This industry facing course has been developed to address the needs of the computer games sector, a continuously growing worldwide market, now larger than the film and music sectors combined.
We combine an emphasis on technical skills such as advanced programming, mathematics, AI, and graphics with a solid grounding in IP protection, entrepreneurship, business planning, teamwork and project management.
You’ll be given the skills you need to build successful interactive experiences, whether you want to work at a start-up or as part of a large organisation.
We work closely with industry leaders to shape the course content, and offer industry placements at studios including:
- Creative Assembly Sega
- Reflections Ubisoft
- Sony SCEE
- Splash Damage
- Climax Studios
- Rebellion Studios
Goldsmiths is a member of TIGA
Contact the department
If you have specific questions about the degree, contact the Department of Computing
What you'll study
|Core Modules||Module title||Credits|
|Introduction to Programming for Games and Interactive Graphics||15 credits|
|Advanced Programming for Games and Interactive Graphics||15 credits|
|Mathematics & Graphics for Games 1||15 credits|
|Mathematics & Graphics for Games 2||15 credits|
|Business and Practice||15 credits|
|Final Project||60 credits|
All MSc Computer Games Programming students must take a number of optional modules worth a total of 45 credits (typically three 15 credit modules).
Some examples of 15 credit modules currently on offer are:
|Optional Modules||Module title||Credits|
|AI for Games||15 credits|
|Physics and Animation for Games||15 credits|
|Tools and Middleware for Games and Special Effects||15 credits|
|Introduction to Virtual Reality||15 credits|
|Mixed Realities||15 credits|
|Data and Machine Learning for Artistic Practice||15 credits|
|Games Design and Games Analytics||15 credits|
|Introduction to Modelling and Animation||15 credits|
Please note: The above list is neither exhaustive nor prescriptive. Other MA or MSc level computing modules may also be available to take (to be agreed with your tutor and the relevant lecturers.)
We organise an industry-focused seminar series (shared with other postgraduate programmes), where we invite speakers from the games and creative industries.
Mainly based on coursework (involving programming) and essays, as well as a final project and dissertation. Some lecturers may also conduct exams/quizzes.
The taught programme is organised into three terms (full-time). The Autumn term runs from early October to mid-December, the Winter/Spring term from mid-January to the end of March, and the Summer term runs, typically, from late April to mid-September. Taught modules are given during the Autumn and Winter/Spring terms, while the Final Project takes place during a Summer term (in the second year for part-time students).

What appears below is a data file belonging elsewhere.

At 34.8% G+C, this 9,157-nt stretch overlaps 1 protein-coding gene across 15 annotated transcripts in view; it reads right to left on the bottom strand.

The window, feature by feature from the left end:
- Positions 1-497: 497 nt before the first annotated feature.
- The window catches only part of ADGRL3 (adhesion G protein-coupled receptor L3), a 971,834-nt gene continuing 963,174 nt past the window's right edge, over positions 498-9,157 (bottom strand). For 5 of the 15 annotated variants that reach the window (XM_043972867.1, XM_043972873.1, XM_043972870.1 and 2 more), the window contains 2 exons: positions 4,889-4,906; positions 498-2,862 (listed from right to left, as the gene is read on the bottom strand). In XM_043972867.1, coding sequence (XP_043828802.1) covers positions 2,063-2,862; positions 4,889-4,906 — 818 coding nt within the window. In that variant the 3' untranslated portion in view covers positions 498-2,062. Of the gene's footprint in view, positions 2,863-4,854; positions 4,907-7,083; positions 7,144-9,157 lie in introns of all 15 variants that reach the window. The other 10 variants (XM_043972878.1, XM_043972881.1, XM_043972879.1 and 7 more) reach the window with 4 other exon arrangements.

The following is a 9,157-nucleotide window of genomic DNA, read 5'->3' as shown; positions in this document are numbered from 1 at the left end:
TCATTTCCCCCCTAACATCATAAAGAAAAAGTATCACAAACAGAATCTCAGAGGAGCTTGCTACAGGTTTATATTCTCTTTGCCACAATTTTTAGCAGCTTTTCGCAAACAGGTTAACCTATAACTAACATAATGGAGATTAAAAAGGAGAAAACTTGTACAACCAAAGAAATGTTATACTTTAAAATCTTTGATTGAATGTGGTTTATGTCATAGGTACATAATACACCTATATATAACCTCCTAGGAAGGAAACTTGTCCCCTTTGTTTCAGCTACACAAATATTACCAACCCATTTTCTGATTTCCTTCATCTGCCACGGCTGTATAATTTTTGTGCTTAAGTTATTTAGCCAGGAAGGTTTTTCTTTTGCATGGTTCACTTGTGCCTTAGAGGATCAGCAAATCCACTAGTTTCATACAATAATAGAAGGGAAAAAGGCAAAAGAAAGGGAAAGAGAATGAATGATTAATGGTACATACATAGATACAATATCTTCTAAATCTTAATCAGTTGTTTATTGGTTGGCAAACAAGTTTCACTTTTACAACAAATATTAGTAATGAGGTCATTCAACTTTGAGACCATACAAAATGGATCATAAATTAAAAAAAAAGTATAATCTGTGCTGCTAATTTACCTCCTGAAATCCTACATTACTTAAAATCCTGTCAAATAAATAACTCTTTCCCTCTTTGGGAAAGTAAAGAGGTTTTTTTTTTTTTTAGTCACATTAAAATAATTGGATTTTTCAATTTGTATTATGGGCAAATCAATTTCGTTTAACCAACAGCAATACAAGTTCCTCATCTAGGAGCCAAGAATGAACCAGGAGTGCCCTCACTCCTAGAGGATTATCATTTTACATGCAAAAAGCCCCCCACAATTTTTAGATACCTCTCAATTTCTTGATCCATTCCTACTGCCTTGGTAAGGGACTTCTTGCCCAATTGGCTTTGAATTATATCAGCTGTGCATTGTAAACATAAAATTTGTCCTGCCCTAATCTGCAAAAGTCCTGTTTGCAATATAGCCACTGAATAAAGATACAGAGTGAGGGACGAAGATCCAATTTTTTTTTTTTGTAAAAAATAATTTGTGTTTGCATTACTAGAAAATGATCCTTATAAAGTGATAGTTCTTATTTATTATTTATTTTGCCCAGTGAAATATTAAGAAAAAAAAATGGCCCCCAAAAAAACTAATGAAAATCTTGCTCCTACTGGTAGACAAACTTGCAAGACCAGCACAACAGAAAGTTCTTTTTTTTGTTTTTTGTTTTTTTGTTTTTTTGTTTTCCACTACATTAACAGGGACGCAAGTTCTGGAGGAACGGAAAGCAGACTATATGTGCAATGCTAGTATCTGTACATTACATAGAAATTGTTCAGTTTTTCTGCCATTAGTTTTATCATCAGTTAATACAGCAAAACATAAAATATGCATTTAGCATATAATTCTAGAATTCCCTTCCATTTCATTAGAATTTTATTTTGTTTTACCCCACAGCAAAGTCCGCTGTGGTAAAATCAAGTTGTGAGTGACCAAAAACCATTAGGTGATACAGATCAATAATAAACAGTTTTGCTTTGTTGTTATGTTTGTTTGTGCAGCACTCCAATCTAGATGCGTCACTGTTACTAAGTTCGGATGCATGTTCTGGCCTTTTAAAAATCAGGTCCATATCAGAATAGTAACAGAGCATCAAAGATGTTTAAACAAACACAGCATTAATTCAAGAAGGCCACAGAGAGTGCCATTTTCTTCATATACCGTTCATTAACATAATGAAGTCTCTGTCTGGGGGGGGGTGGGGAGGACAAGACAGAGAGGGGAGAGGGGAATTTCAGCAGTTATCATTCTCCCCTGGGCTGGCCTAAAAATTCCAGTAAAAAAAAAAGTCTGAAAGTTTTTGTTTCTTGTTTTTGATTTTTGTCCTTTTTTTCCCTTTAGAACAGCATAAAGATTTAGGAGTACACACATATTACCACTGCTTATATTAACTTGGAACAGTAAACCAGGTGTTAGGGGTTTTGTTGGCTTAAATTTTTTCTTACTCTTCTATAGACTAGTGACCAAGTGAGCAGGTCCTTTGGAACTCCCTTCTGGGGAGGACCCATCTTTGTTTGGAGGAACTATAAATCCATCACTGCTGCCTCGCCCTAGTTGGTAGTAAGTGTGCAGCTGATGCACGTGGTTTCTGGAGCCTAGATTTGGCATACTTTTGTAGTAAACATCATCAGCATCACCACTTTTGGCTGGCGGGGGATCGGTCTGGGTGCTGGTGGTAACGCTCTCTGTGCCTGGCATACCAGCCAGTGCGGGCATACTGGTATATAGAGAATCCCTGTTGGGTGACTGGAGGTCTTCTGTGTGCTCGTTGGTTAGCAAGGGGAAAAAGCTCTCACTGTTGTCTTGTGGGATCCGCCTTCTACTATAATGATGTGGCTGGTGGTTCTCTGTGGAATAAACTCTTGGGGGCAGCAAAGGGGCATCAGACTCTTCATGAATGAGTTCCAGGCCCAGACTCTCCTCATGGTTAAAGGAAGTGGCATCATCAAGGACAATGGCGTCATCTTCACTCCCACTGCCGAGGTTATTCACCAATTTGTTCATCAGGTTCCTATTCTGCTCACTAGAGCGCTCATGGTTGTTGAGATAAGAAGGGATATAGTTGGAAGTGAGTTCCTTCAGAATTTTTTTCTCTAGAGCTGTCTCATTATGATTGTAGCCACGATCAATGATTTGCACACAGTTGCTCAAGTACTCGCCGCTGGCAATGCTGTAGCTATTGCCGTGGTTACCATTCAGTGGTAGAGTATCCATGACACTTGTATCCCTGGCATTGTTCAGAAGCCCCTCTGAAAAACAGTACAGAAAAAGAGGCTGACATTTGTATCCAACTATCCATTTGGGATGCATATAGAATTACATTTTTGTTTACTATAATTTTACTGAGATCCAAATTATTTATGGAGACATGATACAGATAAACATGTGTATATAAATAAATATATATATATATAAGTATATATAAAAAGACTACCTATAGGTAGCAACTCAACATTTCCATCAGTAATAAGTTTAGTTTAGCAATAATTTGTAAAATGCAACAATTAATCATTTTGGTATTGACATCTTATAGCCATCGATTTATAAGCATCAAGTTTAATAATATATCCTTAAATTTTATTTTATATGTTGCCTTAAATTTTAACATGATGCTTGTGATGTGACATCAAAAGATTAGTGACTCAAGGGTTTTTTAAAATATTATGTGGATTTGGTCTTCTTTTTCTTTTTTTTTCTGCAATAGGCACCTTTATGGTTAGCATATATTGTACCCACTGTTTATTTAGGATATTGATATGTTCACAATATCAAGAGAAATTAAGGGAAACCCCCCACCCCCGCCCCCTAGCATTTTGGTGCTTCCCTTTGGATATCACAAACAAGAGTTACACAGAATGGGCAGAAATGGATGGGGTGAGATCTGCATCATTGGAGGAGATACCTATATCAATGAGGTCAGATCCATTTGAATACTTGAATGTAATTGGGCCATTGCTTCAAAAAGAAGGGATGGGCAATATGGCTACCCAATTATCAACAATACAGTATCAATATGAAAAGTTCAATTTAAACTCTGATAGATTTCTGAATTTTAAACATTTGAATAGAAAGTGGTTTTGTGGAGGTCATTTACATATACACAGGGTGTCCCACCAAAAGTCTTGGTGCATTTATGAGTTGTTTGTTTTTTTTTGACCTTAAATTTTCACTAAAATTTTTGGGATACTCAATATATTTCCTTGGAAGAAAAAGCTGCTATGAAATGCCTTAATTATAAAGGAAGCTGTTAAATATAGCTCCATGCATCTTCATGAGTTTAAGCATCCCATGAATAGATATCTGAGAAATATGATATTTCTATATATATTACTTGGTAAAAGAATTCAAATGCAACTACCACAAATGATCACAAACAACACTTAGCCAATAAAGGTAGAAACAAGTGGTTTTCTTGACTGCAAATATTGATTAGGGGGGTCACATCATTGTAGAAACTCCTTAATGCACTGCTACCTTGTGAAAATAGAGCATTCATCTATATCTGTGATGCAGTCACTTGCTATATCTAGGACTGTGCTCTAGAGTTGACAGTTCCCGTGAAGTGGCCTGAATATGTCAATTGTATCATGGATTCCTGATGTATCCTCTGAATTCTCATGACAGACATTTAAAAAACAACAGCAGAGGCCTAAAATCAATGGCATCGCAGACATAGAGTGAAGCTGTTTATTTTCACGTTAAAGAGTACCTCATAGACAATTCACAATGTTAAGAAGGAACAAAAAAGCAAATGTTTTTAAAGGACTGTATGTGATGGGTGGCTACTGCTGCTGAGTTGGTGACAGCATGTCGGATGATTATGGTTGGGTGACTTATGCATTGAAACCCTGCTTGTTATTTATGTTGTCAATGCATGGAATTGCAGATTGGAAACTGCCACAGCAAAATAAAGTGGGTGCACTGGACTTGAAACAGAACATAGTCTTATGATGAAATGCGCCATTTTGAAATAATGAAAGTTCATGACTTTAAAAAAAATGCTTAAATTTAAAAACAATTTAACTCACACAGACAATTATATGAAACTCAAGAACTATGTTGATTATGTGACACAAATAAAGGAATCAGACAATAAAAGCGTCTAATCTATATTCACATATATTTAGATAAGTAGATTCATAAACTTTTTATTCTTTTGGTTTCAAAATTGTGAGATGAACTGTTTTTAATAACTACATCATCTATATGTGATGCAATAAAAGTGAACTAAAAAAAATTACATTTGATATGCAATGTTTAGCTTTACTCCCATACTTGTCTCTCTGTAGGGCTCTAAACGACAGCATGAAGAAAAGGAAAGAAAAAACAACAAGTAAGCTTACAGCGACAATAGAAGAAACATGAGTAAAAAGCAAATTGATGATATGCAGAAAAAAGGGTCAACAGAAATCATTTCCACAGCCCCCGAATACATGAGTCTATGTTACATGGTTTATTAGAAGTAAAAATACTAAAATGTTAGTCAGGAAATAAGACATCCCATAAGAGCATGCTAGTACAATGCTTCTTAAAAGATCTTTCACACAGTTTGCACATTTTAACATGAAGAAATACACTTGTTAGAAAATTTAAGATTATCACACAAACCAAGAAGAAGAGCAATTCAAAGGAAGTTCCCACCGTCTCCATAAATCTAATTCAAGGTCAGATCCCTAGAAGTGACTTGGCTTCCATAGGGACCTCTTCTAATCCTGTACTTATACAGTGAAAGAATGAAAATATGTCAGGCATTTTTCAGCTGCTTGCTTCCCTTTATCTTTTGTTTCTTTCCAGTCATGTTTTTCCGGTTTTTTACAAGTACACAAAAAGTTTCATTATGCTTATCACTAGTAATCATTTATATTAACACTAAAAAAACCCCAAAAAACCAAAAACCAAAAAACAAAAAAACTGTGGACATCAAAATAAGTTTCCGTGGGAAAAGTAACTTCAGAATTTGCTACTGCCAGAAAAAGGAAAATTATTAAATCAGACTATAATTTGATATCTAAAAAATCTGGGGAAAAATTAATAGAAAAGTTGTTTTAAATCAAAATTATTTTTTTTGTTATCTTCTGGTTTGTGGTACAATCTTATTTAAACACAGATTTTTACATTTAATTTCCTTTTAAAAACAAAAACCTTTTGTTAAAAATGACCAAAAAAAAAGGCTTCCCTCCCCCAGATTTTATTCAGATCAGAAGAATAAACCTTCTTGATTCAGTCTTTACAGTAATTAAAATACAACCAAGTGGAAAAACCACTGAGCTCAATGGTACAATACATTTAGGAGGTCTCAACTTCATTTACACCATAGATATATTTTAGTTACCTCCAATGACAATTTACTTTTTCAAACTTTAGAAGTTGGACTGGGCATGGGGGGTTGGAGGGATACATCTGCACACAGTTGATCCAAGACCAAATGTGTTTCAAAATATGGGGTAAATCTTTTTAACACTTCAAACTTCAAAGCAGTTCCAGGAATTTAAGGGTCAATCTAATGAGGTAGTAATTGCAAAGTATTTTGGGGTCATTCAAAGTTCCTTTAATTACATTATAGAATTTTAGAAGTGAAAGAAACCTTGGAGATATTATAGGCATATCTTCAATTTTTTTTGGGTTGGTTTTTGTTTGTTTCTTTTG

Please note that due to staff research commitments not all of these modules may be available every year.
You should have (or expect to be awarded) an undergraduate degree of at least upper second class standard in computing, engineering or mathematical sciences, and an interest in - and capability for - working in interdisciplinary contexts.
You might also be considered if you aren’t a graduate or your degree is in an unrelated field, but have relevant commercial experience and can show that you have the ability to work at postgraduate level.
We accept a wide range of international qualifications. Find out more about the qualifications we accept from around the world.
If English isn’t your first language, you will need an IELTS score (or equivalent English language qualification) of 6.5 with a 6.5 in writing to study this programme. If you need assistance with your English language, we offer a range of courses that can help prepare you for postgraduate-level study.
Fees, funding & scholarships
In addition to your tuition fees, you'll be responsible for any additional costs associated with your course, such as buying stationery and paying for photocopying. You can find out more about what you need to budget for on our study costs page.
There may also be specific additional costs associated with your programme. This can include things like paying for field trips or specialist materials for your assignments. Please check the programme specification for more information.
Find out more about postgraduate fees and explore funding opportunities. If you're applying for funding, you may be subject to an application deadline.
UK students offered a place on this degree are eligible to apply for the BAFTA Scholarship Programme.
How to apply
You apply directly to Goldsmiths using our online application system.
Before submitting your application you'll need to have:
- Details of your education history, including the dates of all exams/assessments
- The email address of your referee who we can request a reference from, or alternatively an electronic copy of your academic reference
- A personal statement – this can either be uploaded as a Word Document or PDF, or completed online
- If available, an electronic copy of your educational transcript (this is particularly important if you have studied outside of the UK, but isn’t mandatory)
You'll be able to save your progress at any point and return to your application by logging in using your username/email and password.
When to apply
We accept applications from October for students wanting to start the following September.
We encourage you to complete your application as early as possible, even if you haven't finished your current programme of study. It's very common to be offered a place conditional on you achieving a particular qualification.
If you're applying for external funding from one of the Research Councils, make sure you submit your application by the deadline they've specified.
Late applications will only be considered if there are spaces available.